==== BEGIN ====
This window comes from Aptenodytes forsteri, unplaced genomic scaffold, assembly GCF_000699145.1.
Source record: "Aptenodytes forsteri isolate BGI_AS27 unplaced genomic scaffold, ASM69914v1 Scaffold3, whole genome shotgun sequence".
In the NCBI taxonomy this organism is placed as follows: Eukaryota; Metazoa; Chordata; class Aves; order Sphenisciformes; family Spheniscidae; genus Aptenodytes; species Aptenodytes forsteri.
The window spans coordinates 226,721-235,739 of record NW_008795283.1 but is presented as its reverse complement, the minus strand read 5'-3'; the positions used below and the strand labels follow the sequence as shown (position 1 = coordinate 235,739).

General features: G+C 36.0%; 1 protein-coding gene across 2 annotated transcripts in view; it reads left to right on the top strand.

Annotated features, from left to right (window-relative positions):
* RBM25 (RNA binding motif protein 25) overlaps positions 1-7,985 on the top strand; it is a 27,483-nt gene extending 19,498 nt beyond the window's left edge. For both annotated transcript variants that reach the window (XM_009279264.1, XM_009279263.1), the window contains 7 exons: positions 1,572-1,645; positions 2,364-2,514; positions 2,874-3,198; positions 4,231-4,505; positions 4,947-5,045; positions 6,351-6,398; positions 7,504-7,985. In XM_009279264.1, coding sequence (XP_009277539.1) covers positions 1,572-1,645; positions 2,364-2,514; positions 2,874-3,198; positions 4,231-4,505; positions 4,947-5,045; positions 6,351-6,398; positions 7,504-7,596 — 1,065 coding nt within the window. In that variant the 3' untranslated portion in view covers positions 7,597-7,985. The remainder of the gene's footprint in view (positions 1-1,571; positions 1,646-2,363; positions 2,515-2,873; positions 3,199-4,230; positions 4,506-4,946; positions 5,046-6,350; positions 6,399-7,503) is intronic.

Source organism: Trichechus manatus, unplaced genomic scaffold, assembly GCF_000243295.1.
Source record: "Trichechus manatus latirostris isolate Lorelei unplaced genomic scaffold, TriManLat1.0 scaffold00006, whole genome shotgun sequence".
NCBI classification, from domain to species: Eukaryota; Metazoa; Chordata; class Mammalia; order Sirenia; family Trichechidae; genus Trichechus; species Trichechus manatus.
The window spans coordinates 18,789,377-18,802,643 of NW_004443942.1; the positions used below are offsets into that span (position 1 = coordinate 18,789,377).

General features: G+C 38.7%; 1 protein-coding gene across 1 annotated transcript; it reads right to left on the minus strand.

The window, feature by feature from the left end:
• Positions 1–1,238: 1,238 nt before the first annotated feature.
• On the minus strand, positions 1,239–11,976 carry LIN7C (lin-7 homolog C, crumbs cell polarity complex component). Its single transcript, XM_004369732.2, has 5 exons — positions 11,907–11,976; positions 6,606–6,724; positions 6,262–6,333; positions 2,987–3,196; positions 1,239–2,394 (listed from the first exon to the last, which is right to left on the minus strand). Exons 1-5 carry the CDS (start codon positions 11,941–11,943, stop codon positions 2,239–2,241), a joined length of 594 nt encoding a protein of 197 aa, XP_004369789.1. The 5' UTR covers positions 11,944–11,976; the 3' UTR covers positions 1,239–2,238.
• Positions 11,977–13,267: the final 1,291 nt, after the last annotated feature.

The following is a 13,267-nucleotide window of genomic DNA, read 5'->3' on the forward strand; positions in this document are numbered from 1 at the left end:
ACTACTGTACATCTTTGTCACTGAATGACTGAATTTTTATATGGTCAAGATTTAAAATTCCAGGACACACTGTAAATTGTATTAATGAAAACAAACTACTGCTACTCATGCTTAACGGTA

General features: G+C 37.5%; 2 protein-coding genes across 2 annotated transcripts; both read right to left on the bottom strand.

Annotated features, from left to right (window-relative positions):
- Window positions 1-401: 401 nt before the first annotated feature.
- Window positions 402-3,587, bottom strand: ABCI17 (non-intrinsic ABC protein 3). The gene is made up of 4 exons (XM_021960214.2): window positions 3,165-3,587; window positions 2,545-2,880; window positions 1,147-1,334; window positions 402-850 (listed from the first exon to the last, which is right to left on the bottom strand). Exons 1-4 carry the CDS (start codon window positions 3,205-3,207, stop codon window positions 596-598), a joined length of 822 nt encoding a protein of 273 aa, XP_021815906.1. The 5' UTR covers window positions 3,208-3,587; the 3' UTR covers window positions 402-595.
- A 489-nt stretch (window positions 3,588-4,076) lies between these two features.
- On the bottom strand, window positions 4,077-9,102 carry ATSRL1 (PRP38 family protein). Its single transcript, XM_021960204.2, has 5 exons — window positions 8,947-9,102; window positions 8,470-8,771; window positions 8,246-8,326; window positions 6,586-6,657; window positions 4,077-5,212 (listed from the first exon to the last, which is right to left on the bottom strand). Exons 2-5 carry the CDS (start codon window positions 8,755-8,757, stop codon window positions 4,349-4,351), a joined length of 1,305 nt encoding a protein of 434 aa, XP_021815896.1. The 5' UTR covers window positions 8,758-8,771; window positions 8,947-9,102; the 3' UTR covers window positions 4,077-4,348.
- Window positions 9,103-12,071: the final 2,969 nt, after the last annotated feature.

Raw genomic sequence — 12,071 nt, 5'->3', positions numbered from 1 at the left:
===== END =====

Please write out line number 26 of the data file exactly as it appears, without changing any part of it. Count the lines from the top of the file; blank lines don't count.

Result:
Raw genomic sequence — 12,071 nt, 5'->3', positions numbered from 1 at the left: